Brost and his wife have no health insurance, and they raise much of what they eat.

“I’m cooking a moose roast on a wood stove as we speak,” he said. And he worries that in six months he may have to quit dairying.

“I’m subsidizing this deal out here [his farm], and I’m not going to do it much longer. I’m not a wealthy man, so I can’t do it.”

Brost faults the state for not doing more to help agriculture. He says there were 40 dairy farms in Alaska 20 years ago. Now only three operate in the Matanuska Valley.

Olsen, as opposed to Brost, says there’s room for expansion. She says the creamery runs in the red when there is less milk available, so she sees growth as the answer. And she worries that the loss of one dairy farmer a couple of months ago has pushed Alaska’s dairy industry into a “grow or die” position.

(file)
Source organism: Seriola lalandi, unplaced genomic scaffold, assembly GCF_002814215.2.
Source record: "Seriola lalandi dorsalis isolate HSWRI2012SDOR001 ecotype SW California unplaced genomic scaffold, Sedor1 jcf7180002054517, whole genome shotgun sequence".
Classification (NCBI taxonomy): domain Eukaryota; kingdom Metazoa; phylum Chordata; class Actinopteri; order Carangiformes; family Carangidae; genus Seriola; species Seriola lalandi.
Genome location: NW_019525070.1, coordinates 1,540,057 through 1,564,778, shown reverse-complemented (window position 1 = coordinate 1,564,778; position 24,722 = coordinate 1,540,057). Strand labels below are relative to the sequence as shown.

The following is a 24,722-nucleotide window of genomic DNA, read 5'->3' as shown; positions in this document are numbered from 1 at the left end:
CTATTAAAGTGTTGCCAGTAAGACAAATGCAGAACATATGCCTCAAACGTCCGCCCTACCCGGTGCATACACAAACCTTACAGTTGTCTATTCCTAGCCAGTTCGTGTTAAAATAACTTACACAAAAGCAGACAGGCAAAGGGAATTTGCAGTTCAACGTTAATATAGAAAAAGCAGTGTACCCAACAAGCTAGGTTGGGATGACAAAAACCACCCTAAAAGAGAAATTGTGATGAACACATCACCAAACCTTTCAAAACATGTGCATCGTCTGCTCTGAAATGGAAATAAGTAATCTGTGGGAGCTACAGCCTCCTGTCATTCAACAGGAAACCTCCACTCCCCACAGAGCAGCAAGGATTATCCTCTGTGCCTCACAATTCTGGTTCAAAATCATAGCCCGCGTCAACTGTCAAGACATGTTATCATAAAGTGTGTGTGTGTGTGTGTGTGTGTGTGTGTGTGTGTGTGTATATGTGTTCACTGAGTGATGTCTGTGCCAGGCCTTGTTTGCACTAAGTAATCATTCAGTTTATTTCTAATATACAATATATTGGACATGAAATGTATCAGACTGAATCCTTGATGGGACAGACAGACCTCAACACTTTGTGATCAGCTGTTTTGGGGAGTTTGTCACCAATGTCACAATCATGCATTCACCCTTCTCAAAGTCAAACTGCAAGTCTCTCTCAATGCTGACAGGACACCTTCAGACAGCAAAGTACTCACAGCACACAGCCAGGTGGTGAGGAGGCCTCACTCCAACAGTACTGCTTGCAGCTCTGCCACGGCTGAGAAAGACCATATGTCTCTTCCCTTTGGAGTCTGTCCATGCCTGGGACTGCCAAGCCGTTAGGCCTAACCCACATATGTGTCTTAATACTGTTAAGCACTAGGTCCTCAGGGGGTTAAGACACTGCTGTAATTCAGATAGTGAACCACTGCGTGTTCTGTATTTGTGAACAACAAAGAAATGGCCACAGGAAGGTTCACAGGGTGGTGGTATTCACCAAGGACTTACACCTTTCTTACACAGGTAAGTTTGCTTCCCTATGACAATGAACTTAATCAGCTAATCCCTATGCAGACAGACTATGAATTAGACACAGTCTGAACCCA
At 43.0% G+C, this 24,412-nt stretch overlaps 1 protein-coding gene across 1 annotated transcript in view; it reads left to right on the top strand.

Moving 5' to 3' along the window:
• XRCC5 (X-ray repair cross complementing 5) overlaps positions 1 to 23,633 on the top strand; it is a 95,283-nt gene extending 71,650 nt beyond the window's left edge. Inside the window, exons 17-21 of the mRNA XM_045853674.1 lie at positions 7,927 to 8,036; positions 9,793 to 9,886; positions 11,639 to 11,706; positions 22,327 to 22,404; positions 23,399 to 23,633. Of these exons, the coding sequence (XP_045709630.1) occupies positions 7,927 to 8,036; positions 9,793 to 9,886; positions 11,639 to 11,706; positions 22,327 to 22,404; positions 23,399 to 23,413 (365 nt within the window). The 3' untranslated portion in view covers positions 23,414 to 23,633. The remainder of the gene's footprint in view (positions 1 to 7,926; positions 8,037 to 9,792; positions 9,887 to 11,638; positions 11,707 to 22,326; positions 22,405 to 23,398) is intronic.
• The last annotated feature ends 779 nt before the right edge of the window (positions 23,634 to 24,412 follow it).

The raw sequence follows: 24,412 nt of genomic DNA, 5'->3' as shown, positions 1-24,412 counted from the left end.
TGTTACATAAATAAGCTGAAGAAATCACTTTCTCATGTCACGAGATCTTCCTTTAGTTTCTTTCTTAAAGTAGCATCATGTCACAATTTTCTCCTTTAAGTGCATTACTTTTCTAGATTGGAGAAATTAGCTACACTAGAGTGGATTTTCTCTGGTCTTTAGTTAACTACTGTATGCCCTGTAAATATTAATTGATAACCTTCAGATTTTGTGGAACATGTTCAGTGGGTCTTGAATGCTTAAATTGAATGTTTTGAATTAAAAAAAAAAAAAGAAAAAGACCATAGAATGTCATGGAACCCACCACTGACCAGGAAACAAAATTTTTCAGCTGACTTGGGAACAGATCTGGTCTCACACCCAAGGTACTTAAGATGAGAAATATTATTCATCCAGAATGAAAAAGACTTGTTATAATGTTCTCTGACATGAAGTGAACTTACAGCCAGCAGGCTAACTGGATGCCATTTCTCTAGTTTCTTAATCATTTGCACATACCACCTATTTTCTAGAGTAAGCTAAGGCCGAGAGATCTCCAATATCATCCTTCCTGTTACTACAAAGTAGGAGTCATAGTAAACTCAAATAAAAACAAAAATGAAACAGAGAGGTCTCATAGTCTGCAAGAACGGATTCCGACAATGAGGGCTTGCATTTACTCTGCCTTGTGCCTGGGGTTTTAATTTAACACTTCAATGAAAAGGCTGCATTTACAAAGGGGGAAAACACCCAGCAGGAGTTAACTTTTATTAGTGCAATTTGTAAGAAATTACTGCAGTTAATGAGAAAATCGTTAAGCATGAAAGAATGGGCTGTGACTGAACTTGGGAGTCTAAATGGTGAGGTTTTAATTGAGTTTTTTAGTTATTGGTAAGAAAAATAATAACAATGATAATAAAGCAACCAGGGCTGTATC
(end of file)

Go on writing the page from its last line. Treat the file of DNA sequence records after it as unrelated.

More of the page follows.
“We needed about 40 or 50 more cows than we have in order to keep all the shelves in both Anchorage and the [Matanuska ] Valley full during the winter. We won’t have any trouble at all this summer, but we’re encouraging the farmers and prospective farmers to think about a few more cows for the wintertime.”

Brost says there’s no question that there is a market for the milk, and that what is needed is more production, but at this point, it is unlikely dairying will attract newcomers.

“Look,” he says, “there’s five of us dairying out of 710,000 Alaskans. What does that tell you?”  PD

PHOTOS
The Matanuska Creamery is struggling with less milk than it needs to break even for about seven months out of the year. Photos by Fidencio Romero.